Since I was a kid with a stack of records in my room and a turnable I stole from my parents, I’ve been a fan of dead rock stars. I don’t think it was any kind of conscious decision — I wasn’t really a goth or a ghoul.
There was Nick Drake, whose collected discology I painstakingly collected in its entirety (which wasn’t hard since he died when he was 26 of an overdose of antidepressants). I used to listen to one of his final songs, “Black Eyed Dog,” on repeat, wondering if he was trying to tell everyone something, as we read some short story in school once about how black dogs are associated with death.
Then there was Jim Morrison, whose face is still plastered all over my childhood bedroom and who remained an obsession through high school into college. I liked his sad poetry books even though they weren’t really that good. I even declined to visit his gravesite on a school trip to Paris because then I’d have to share him with all the other people who had scrawled across every inch of his memorial.
It was with that predilection that I saw HBO’s luminous and crushing documentary, “Kurt Cobain: Montage of Heck.” If you watched it tonight (May 4), you may be crying. You may be bummed. You may be cursing director Brett Morgen’s name because, as you know by now, the film just ends.
Yup, after watching this man grow up from wild child baby with firecrackers strapped to his chest into a rock star holding his own baby (dazed and confused) — spoilers ahead — the doc leaves you with a few screens and a few scattered pieces of text informing you, the highly invested viewer, that Kurt Cobain is dead.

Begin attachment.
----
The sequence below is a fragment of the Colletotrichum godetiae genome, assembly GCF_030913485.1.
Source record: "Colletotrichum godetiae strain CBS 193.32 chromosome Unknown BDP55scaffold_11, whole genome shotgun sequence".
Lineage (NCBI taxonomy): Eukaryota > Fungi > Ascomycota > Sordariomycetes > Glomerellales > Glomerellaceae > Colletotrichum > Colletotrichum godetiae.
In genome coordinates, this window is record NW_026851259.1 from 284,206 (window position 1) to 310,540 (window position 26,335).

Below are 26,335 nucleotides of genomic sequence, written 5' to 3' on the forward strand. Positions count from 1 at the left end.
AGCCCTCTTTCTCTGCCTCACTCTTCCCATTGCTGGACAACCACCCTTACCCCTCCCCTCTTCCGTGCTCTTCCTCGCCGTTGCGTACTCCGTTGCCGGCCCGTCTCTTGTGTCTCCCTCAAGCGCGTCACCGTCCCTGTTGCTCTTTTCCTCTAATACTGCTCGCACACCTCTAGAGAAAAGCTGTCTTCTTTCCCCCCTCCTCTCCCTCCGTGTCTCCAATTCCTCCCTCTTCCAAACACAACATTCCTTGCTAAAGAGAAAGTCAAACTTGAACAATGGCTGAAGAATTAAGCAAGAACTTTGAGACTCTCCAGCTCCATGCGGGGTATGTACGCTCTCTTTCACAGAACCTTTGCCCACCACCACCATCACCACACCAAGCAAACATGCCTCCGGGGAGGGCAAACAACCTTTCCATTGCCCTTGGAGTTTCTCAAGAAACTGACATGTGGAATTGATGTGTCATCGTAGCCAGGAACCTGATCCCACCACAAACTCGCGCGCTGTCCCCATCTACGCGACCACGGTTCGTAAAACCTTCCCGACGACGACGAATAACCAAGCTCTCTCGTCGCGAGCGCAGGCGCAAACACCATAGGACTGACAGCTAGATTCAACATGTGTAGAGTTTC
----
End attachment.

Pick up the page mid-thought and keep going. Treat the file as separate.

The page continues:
You may be crying. You may be bummed. You may be cursing. But me? Well, guys, I felt kind of ashamed. Because that’s when I — a girl who has always loved dead rock stars — realized that a person who died long ago isn’t some kind of celestial legend. He’s a guy who died long ago — and he was real. Kind of sad to come to that realization at age 30, but there you go.
These musicians who were separated from me by death — they were safe, I realized later. They couldn’t disappoint me. They couldn’t get older and put out a sh-tty folk record or write a lot of angry autobiographies or become sad, shaded parodies of themselves, rebelling against something that doesn’t need rebelling against anymore. They would always remain young — younger than me, now. They would always remain talented. They would always remain perfect. They were legends because they died young — untouchable like Jesus, or Finny from “A Separate Peace.”
“Montage of Heck” explodes that idea. It makes Kurt Cobain into a man — in part because it ends where a person’s life ends: with his death.
“When I showed the film to Frances Bean [Cobain] for the first time, we were talking afterwards and she said, ’You know what my favorite part of the movie is? The end, when it cuts to black,’” director Brett Morgen told MTV News weeks before the doc aired on Monday. “I was like, ’That was your favorite part of the movie? I don’t know if I should be offended or not.’”
For those who didn’t watch the film tonight, “Montage of Heck” does not end with a funeral. It does not end with that famous recording of Courtney Love reading Kurt’s suicide note or her interview with MTV News following his death. It ends with a black screen.
If this were a fictional film, this is where the audience would rise to their feet, shouting about wanting their price of admission back. When I saw the film in a screening room filled with rock journalists who had — hours before — been chatting loudly about their latest interviews and career coupes, this is where we all sat in the silence and the darkness and thought.